Federal Cryptocurrency Regulation

At the federal level, the Biden Administration has taken an interest in the regulation of cryptocurrency.24 As this firm wrote in March, President Biden issued an Executive Order on Ensuring Responsible Development of Digital Assets, which seeks to develop a comprehensive federal framework around digital assets. The FBI announced a digital currency unit earlier this year and the Department of Justice established a new national cryptocurrency enforcement team.25 FinCEN has specifically highlighted money laundering risks associated with the use of crypto in sports betting.26

Given that states have historically been the primary regulators of the gaming industry, there may be some challenges reconciling future guidance and regulation at the federal level with the developing body of state gaming law regulating cryptocurrency. For gaming operators, this presents an opportunity to engage with regulators in the jurisdictions in which they operate or plan to operate, to offer assistance in establishing and amending the regulatory framework with respect to cryptocurrency in the gaming industry.

The Path Forward

There is clearly a market for gaming and sports betting that incorporates cryptocurrency. Consumer curiosity and engagement with respect to blockchain and cryptocurrency will continue to fuel the integration of this technology into daily life. If operators can work to fill regulatory gaps in this area at the state and federal levels, they will have the opportunity to draw these customers into the regulated gaming industry.

  1. According to the National Institute of Standards and Technology of the U.S. Department of Commerce “cryptocurrency” includes “digital asset/credit/unit within the system, which is cryptographically sent from one blockchain network user to another. In the case of cryptocurrency creation (such as the reward for mining), the publishing node includes a transaction sending the newly created cryptocurrency to one or more blockchain network users. These assets are transferred from one user to another by using digital signatures with asymmetric-key pairs.” See NIST Glossary, Cryptocurrency. Other regulators including the U.S. Securities and Exchange Commission (“SEC”) use the term “digital asset” to refer to "an asset that is issued and transferred using distributed ledger or blockchain technology.” Statement on Digital Asset Securities Issuance and Trading, Division of Corporation Finance, Division of Investment Management, and Division of Trading and Markets, SEC (Nov. 16, 2018), available here. As the SEC has noted, digital assets include, but are not limited to virtual currencies, coins, and tokens. Id. A digital asset may in certain instances be deemed a security under the federal securities laws. While not defined in the securities laws, the SEC often refers to digital assets that are securities as a “digital asset securities.” Id.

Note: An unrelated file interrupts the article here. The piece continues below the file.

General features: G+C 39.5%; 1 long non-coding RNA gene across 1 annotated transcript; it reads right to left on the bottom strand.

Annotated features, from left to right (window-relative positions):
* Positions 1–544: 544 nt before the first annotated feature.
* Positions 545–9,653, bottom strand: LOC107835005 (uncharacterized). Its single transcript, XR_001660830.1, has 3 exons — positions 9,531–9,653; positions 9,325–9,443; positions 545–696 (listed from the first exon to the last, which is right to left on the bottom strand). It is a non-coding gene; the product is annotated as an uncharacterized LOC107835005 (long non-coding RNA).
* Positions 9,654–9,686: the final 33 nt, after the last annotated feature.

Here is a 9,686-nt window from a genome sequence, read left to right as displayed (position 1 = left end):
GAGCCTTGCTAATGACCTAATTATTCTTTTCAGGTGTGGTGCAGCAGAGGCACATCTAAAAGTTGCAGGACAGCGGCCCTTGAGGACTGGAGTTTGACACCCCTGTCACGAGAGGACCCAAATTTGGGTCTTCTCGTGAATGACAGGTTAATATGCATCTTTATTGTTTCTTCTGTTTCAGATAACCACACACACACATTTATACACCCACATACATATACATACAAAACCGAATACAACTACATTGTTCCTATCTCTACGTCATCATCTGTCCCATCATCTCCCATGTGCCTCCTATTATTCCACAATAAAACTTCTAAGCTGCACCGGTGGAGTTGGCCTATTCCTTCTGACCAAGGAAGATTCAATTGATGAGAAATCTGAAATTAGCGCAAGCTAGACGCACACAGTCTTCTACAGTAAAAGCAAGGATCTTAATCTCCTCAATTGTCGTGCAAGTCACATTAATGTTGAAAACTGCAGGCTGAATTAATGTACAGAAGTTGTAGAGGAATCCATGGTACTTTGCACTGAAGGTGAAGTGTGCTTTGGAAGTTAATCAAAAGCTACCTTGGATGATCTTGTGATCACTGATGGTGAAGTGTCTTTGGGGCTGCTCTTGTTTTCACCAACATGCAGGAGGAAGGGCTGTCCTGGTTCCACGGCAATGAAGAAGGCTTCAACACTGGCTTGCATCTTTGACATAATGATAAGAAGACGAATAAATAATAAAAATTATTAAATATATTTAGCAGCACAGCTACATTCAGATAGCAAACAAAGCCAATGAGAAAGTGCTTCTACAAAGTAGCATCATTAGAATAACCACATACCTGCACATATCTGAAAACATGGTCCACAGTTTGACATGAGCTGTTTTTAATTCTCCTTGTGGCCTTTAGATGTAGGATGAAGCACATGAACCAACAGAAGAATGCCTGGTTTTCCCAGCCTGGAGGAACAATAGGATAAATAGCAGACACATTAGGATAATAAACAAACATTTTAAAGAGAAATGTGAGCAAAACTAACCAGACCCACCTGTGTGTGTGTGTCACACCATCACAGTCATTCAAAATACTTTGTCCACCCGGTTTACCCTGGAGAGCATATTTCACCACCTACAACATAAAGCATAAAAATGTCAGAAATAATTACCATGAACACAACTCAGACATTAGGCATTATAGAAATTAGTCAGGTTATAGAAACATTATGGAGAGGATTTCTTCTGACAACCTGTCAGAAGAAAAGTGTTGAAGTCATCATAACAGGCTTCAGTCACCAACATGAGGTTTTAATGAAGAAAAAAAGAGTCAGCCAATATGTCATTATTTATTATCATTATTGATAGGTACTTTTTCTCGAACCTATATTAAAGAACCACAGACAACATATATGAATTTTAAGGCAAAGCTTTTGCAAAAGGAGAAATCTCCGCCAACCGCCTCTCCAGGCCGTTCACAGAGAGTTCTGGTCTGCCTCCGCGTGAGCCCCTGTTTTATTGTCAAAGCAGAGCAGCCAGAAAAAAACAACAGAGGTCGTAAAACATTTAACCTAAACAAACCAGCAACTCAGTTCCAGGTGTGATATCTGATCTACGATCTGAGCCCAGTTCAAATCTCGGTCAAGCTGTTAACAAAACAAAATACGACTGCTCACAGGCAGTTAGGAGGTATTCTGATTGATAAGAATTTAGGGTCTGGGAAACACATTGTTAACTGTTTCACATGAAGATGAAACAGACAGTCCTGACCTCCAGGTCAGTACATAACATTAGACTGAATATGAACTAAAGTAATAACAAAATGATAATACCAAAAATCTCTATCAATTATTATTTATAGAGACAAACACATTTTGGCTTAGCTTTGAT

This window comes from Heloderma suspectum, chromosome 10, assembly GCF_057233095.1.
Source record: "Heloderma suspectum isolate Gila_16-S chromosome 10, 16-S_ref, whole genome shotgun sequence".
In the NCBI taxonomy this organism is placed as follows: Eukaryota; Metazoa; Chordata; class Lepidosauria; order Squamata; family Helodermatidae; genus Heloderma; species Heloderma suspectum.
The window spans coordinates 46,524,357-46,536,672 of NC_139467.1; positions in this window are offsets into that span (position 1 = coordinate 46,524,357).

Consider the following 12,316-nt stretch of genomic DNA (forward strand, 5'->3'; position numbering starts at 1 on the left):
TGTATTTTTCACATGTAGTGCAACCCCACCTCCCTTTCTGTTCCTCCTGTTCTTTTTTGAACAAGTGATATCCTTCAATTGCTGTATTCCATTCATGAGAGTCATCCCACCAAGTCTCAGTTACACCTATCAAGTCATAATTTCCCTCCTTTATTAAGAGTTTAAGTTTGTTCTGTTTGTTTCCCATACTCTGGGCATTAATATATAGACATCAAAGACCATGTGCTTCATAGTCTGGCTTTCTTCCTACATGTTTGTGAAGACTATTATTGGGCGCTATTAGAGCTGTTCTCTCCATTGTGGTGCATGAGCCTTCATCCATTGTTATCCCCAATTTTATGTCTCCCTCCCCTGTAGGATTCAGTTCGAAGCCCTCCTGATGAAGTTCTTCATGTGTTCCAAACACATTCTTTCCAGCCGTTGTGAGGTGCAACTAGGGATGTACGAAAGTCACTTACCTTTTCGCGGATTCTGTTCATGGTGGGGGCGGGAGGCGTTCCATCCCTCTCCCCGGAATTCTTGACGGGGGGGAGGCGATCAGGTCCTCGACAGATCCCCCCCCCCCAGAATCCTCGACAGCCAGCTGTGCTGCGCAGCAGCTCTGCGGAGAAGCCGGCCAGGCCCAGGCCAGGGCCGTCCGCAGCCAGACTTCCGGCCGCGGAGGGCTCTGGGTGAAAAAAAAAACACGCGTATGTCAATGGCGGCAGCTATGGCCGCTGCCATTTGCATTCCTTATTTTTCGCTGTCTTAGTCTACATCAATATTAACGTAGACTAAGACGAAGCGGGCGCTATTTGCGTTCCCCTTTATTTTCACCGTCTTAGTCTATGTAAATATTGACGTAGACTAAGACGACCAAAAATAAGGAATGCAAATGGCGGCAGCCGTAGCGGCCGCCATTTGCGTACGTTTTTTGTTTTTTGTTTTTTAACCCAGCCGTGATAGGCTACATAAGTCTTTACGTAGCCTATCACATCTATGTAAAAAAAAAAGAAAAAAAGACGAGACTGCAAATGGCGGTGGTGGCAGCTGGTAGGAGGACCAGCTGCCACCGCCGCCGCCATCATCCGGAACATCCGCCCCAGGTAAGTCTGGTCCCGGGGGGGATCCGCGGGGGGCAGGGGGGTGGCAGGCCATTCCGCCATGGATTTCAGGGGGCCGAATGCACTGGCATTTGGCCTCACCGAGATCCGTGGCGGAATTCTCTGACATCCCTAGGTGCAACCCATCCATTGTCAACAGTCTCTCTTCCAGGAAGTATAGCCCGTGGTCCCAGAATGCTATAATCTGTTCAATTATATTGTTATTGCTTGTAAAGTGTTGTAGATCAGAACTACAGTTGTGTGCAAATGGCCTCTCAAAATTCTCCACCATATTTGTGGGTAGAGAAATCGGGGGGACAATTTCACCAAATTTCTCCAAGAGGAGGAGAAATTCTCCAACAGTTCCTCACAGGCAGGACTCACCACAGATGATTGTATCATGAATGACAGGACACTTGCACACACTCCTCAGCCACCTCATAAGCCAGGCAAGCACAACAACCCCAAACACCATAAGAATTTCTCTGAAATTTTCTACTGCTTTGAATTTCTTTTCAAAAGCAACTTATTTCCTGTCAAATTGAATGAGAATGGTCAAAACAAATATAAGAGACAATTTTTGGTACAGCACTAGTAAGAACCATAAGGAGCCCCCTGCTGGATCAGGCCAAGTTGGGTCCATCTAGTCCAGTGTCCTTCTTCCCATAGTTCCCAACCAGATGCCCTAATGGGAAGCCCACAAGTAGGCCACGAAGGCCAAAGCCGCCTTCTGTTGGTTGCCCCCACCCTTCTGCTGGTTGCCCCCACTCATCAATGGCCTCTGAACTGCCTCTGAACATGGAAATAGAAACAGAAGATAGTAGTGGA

2. See Pat Evans, Cryptocurrency in Legal Sports Betting: What’s Next?, Legal Sports Report, (June 9, 2022).
  3. Matt Rybaltowski, SportsHandle, Wyoming, South Dakota Approve Sports Gambling Rules, (Aug. 2, 2021); Zack Jones, The Next Frontier For US Sports Betting Is Crypto And Blockchain Technology, Forbes (September 12, 2021).
  4. Jones, supra.
  5. Matt Rybaltowski, U.S. Sports Betting Industry Warming Up to Crypto, But Concerns Remain, SportsHandle (July 28, 2022).
  6. Ibid.
  7. Heather Morton, Cryptocurrency 2021 Legislation, National Conference of State Legislatures, (Dec. 16, 2021).
  8. Jones, supra n.3.
  9. See supra n.5.
  10. Steve Ruddock,, Resorts World Casino Goes Cashless with Play+, (Jun. 16, 2021).
  11. Ibid.
  12. Colton Lochhead, Nevada Regulators Approve Cashless Gaming Rules, Las Vegas Review-Journal, (Jan. 21, 2022).
  13. Ibid.
  14. Howard Stutz, The Nevada Independent, Nevada Gaming Commission Approves Regulation Allowing Cashless Registration, (Jan. 20, 2022).
  15. Ibid.
  16. Howard Stutz, The Nevada Independent, Experts: Nevada Casino Industry Can’t ‘Bury its Head’ Over Cryptocurrency, (Feb. 28, 2022).
  17. Steve Bittenbender,, Nevada Gaming Commission OKs Mobile Verification for Cashless Gaming Accounts, (Jan. 21, 2022).
  18. Steve Schult, Card Player, New Las Vegas Strip Casino to Accept Cryptocurrency as Payment, (May 10, 2021).
  19. Ibid.
  20. Nevada Regulator Weighs Cryptocurrency In Gaming Floors, Calls It a “Complex” Topic Due to Pricing Fluctuations, (Jun. 6, 2022).
  21. See supra n.5.
  22. Ibid.
  23. Yasmin Moore, Gambling News, Mississippi Sees First Cryptocurrency ATM Installed at Casino, (Nov. 3, 2021).
  24. Ryan Haar, U.S. Officials Send Mixed Messages on Crypto Regulation. Here’s What It All Means for Investors, NextAdvisor, (April 18, 2022).
  25. Sarah N. Lynch and Chris Prentice, FBI to Form Digital Currency Unit, Justice Dept Taps New Crypto Czar, Reuters, (February 17, 2022).
  26. See supra n.5.